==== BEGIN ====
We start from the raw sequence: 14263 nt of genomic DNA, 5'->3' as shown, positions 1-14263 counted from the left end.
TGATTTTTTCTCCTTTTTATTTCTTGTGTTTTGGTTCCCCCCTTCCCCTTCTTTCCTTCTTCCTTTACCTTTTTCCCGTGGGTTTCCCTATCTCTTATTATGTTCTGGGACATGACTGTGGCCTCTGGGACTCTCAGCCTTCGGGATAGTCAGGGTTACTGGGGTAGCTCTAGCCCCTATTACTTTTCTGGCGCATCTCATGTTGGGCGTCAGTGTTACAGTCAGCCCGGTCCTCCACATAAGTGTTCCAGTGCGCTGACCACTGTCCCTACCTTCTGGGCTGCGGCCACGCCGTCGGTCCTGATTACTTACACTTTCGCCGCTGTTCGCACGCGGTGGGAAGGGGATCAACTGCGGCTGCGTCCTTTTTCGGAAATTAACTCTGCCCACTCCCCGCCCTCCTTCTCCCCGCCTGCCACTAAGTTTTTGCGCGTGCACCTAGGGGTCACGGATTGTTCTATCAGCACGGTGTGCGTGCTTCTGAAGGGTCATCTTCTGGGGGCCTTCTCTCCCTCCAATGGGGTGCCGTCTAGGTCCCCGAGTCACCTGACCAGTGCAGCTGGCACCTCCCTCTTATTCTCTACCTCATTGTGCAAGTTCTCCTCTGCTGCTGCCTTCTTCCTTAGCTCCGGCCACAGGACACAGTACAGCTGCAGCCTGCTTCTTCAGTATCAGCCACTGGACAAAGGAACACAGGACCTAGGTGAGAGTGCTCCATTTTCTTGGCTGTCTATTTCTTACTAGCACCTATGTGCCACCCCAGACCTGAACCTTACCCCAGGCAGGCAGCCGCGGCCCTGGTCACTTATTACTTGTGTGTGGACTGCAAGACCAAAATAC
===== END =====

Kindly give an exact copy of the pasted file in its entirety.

We start from the raw sequence: 14263 nt of genomic DNA, 5'->3' as shown, positions 1-14263 counted from the left end.
TGATTTTTTCTCCTTTTTATTTCTTGTGTTTTGGTTCCCCCCTTCCCCTTCTTTCCTTCTTCCTTTACCTTTTTCCCGTGGGTTTCCCTATCTCTTATTATGTTCTGGGACATGACTGTGGCCTCTGGGACTCTCAGCCTTCGGGATAGTCAGGGTTACTGGGGTAGCTCTAGCCCCTATTACTTTTCTGGCGCATCTCATGTTGGGCGTCAGTGTTACAGTCAGCCCGGTCCTCCACATAAGTGTTCCAGTGCGCTGACCACTGTCCCTACCTTCTGGGCTGCGGCCACGCCGTCGGTCCTGATTACTTACACTTTCGCCGCTGTTCGCACGCGGTGGGAAGGGGATCAACTGCGGCTGCGTCCTTTTTCGGAAATTAACTCTGCCCACTCCCCGCCCTCCTTCTCCCCGCCTGCCACTAAGTTTTTGCGCGTGCACCTAGGGGTCACGGATTGTTCTATCAGCACGGTGTGCGTGCTTCTGAAGGGTCATCTTCTGGGGGCCTTCTCTCCCTCCAATGGGGTGCCGTCTAGGTCCCCGAGTCACCTGACCAGTGCAGCTGGCACCTCCCTCTTATTCTCTACCTCATTGTGCAAGTTCTCCTCTGCTGCTGCCTTCTTCCTTAGCTCCGGCCACAGGACACAGTACAGCTGCAGCCTGCTTCTTCAGTATCAGCCACTGGACAAAGGAACACAGGACCTAGGTGAGAGTGCTCCATTTTCTTGGCTGTCTATTTCTTACTAGCACCTATGTGCCACCCCAGACCTGAACCTTACCCCAGGCAGGCAGCCGCGGCCCTGGTCACTTATTACTTGTGTGTGGACTGCAAGACCAAAATAC